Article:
Definition of insecurity in English:

insecurity

noun

mass noun
  • 1Uncertainty or anxiety about oneself; lack of confidence.

    ‘she had a deep sense of insecurity’
    count noun ‘he's plagued with insecurities’
    • ‘Fear and insecurity can spoil anything.’
    • ‘But underlying this behavior, in both sexes, is a basic insecurity and real fear of commitment.’
    • ‘Discussing her insecurity about her looks would also be a sore point.’
    • ‘When confronted by loud people, know that they are hiding their insecurities through intimidation.’
    • ‘However, what stops many people from continuing an exercise programme that they may have started is discouraging remarks from other people who are trapped by their own insecurities.’
    • ‘The bulk of my problem, she informed me, was not my physical appearance, but my emotional insecurity.’
    • ‘His motives, contradictions, and insecurities are on display.’
    • ‘Let go of fear and insecurity, the sources of abuse.’
    • ‘You can eliminate your insecurities by practicing racing in your workouts.’
    • ‘Both men and women have their various issues, insecurities and annoyances associated with dating.’
    • ‘I found my relationships with long time friends strengthening after liberating myself from years of secrecy and insecurity.’
    • ‘Changing the organization often results in a milieu characterized by defensiveness and feelings of insecurity.’
    • ‘She uses her verbal loquaciousness as a screen for insecurity.’
    • ‘One is unable to share the feeling of insecurity with anyone.’
    • ‘There are, nevertheless, fears that arise from the insecurities evident in all groups.’
    • ‘Most people, even your managers, are people just like you, with fears and insecurities, hopes and dreams, frustrations and disillusionment.’
    • ‘I want to protect them from the fears and insecurities I went through.’
    • ‘This insecurity persisted as I entered my teens, and my desire to be thin consumed my life.’
    • ‘This insecurity could be prompting you to declare eternal love to whomever pays attention to you.’
    • ‘I know my guy has insecurities, too, and maybe those are making him date people that aren't perfect.’
    lack of confidence, lack of self-confidence, self-doubt, diffidence, unassertiveness, humility, humbleness, meekness, timidity, timidness, timorousness, uncertainty, nervousness, hesitancy, inhibition, self-consciousness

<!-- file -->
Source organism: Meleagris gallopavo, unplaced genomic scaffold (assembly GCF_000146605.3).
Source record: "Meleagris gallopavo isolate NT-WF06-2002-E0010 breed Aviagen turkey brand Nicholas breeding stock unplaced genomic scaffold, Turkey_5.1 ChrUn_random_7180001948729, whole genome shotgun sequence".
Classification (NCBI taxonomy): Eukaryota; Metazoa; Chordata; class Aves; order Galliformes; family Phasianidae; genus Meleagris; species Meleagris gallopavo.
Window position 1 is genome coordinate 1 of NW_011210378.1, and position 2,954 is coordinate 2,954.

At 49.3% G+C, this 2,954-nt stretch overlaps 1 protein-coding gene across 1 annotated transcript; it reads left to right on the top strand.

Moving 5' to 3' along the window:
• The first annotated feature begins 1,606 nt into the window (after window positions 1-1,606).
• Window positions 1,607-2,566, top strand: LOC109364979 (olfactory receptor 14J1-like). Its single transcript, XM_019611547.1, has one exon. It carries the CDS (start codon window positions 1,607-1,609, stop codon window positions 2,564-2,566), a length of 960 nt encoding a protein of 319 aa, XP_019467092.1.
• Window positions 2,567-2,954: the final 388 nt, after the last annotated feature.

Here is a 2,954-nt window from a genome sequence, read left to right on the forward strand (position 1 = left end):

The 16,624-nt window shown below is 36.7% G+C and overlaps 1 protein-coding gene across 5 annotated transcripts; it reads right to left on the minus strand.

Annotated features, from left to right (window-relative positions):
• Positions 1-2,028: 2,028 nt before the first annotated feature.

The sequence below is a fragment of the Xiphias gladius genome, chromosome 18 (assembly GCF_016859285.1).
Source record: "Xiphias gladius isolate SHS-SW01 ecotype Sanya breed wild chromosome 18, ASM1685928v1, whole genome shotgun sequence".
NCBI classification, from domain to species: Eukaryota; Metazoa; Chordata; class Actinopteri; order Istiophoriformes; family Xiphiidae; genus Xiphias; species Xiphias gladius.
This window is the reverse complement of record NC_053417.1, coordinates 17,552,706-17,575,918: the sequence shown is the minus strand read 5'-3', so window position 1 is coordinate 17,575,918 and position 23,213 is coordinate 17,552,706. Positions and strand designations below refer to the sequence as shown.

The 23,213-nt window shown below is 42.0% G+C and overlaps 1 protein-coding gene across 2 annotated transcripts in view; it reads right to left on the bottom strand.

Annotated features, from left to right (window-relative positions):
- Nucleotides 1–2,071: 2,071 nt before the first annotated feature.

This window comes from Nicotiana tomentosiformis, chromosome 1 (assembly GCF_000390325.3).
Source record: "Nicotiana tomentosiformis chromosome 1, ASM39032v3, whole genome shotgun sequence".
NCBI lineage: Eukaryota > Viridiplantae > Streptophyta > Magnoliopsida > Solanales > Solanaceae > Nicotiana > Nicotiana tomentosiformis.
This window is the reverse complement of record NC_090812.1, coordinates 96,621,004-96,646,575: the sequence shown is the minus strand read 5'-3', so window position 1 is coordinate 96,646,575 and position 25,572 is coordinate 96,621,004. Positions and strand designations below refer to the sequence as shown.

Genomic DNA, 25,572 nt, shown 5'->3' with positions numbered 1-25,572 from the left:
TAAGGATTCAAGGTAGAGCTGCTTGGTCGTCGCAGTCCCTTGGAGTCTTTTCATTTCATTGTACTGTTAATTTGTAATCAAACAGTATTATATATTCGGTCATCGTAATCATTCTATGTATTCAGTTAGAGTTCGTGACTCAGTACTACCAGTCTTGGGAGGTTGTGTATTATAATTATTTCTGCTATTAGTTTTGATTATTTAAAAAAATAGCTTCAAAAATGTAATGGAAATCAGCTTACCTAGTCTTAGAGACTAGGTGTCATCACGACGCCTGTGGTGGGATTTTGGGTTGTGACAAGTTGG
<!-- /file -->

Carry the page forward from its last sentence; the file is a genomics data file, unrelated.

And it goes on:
vulnerability, defencelessness, unguardedness, lack of protection, perilousness, peril, danger, riskiness
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  • 2The state of being open to danger or threat; lack of protection.

    ‘growing job insecurity’
    ‘the insecurity of wireless networks’
    • ‘Many Israeli immigrants cited the political unrest in the Middle East and the relative insecurity of the region as their primary reason for emigrating.’
    • ‘It is the midst of a recession, and he explains that steel mills are closing down, and there is a lot of job insecurity.’
    • ‘Each year our members do more for less and yet face greater insecurity for the future.’
    • ‘At the same time, she argues against market proponents who claim simplistically that markets reduce social exclusion and economic insecurity.’
    • ‘A number of countries and regions risk becoming caught in a downward spiral of conflict, insecurity and poverty.’
    • ‘International chemical companies are refusing to deliver their products because of the insecurity surrounding the currency.’
    • ‘The situation of anarchy, of institutionalised violence, and of insecurity contributes to worsening the already precarious situation for the people.’
    • ‘Insecurity of land tenure militates against long-term conservation of the land resources.’
    • ‘Witchcraft remains an important concern for Pimbwe and, in combination with food insecurity, there is general mistrust both within Pimbwe villages and between the two ethnic communities.’
    • ‘These measures are held to be necessary to discipline labour, to get more productivity and in return give workers insecurity of tenure, lower real wages and poorer working conditions.’
    • ‘The gloomy prospect of unemployment and poverty, of insecurity and war is frightening us.’
    • ‘Loose, free-floating minds are dangerous - minds free from debt and economic insecurity start to wander and ask questions.’
    • ‘Working people face worsening economic insecurity, and the ranks of the poor continue to swell.’
    • ‘The existence of hunger and food insecurity in a wealthy country like Canada is a result of political decisions.’
    • ‘The insecurity in Iraq is bad, and it will continue to be bad.’
    • ‘This will potentially transform people's experience of economic and social insecurity into a massive public health problem.’
    • ‘Growing disorder, eruptions of violence and decades of insecurity have accompanied each rebirth of capitalism in the past.’
    • ‘Meanwhile, frustrations over violence and insecurity have been manipulated in such a way that a majority of Jamaicans supports hard-line policing and punishment (including the reactivation of capital punishment).’
    • ‘Access to law is a major factor in economic development because it reduces the level of legal insecurity that often becomes an obstacle to trade and investment.’
    • ‘The insecurity on the streets and roads means that it is increasingly difficult for parents to bring their sick children to the hospital.’
    unstable, unsecured, loose, rickety, rocky, wobbly, shaky, unsteady, precarious
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Pronunciation

insecurity

/ˌɪnsɪˈkjɔːrɪti//ˌɪnsɪˈkjʊərɪti/